The Securities and Exchange Commission’s Division of Trading and Markets just released Q&A guidance on broker-dealer compliance officers’ liability for failure to supervise—stating that whether a compliance officer could be liable depends on whether such person has the “requisite degree of responsibility, ability or authority to affect the conduct” of the employees.
The frequently asked questions guide, which includes eight questions and answers, states that compliance and legal personnel do not become supervisors solely by reason of their position, because they give advice to management, or participate in management committees.
The FAQ states that a compliance or legal staffer has supervisory responsibility if, among other factors, such person (i) has been given responsibility over a business activity; (ii) has been identified as responsible in a firm’s policies and procedures; (iii) has the power to hire, reward or punish; or (iv) could have prevented the violation from occurring.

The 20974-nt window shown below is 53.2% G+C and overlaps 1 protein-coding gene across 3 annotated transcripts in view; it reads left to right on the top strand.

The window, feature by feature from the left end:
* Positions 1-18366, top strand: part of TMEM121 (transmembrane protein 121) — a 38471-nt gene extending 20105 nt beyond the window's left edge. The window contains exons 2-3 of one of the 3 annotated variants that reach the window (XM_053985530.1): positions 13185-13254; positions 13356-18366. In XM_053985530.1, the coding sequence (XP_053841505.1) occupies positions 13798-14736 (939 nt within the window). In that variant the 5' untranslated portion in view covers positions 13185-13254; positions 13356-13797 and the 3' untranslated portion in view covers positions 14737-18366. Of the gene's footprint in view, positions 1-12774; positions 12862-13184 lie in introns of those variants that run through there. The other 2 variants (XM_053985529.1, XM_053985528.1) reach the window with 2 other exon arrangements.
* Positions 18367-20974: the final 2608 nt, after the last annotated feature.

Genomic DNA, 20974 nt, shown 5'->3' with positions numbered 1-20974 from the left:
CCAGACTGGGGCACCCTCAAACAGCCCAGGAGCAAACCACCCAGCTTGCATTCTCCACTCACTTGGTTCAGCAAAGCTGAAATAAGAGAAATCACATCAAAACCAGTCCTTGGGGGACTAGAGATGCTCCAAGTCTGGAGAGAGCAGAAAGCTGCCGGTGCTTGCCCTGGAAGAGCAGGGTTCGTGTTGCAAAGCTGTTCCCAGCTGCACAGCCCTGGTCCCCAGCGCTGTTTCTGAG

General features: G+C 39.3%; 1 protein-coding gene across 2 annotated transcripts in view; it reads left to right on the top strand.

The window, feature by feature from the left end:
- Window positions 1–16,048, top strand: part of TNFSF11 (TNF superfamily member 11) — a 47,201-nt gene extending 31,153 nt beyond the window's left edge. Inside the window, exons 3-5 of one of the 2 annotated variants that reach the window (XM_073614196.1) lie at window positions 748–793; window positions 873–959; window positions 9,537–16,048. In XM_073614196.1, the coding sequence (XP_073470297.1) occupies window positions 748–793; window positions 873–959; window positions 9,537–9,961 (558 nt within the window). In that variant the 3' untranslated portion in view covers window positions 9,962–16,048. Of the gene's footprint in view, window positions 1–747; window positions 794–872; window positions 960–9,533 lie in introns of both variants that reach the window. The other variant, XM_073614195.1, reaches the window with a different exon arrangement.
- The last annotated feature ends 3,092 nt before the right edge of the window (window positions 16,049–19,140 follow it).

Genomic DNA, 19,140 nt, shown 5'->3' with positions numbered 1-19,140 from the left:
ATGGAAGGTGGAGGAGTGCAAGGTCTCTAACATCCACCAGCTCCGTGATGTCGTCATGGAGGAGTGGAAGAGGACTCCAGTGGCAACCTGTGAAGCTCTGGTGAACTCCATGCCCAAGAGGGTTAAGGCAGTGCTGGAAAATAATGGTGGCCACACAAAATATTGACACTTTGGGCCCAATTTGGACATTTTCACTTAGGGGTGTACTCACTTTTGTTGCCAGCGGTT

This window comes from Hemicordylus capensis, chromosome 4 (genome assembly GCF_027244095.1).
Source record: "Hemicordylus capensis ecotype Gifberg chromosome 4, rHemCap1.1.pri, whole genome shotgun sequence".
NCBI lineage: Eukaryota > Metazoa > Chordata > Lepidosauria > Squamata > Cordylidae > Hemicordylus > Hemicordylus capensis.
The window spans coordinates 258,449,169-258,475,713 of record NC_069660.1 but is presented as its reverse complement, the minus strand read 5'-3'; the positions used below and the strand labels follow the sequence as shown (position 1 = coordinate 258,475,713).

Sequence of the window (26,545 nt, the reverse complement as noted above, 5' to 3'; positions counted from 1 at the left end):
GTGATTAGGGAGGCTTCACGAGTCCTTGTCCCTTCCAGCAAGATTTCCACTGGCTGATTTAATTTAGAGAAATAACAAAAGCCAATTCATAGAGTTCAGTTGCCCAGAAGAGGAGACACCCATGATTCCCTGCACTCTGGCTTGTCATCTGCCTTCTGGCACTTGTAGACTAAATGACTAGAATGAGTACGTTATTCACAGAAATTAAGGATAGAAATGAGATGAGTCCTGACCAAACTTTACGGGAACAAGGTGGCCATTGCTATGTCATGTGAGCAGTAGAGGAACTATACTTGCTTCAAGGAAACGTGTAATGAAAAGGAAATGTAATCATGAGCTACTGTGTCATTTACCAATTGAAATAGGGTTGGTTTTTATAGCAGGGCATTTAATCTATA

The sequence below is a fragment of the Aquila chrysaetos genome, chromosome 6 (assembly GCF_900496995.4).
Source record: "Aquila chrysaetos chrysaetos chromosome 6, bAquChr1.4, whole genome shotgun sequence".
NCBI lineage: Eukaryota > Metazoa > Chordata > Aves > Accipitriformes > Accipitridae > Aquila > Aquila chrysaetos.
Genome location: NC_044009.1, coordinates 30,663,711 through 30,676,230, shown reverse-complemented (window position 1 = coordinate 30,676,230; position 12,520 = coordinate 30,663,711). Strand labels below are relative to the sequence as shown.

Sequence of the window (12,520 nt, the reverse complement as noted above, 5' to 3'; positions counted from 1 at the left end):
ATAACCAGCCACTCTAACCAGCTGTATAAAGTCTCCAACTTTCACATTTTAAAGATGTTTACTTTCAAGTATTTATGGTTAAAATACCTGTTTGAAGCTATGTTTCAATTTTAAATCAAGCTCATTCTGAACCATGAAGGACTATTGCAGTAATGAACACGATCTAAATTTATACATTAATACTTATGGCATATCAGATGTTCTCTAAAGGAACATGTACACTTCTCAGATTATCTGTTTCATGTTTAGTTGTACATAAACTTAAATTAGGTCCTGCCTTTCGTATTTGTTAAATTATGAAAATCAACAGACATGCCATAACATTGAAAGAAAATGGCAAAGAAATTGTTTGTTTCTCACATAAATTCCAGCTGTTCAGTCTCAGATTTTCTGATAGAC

The FAQ also defines a robust compliance system as a program of monitoring and escalation of noncompliance issues to management, and also recommends that firms clearly distinguish their compliance activities from their business activities.
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Cipperman Compliance Services notes that although the area of when a chief compliance officer is liable for failure to supervise remains “somewhat murky,” the FAQ should allow compliance officers to “breathe a bit easier.”
The FAQ “is saying that if a compliance officer sticks to compliance monitoring, reporting and advising and can’t hire, fire, or reward/punish, he/she should avoid supervisory liability. Said another way: Compliance officers don’t do; they review,” Cipperman says.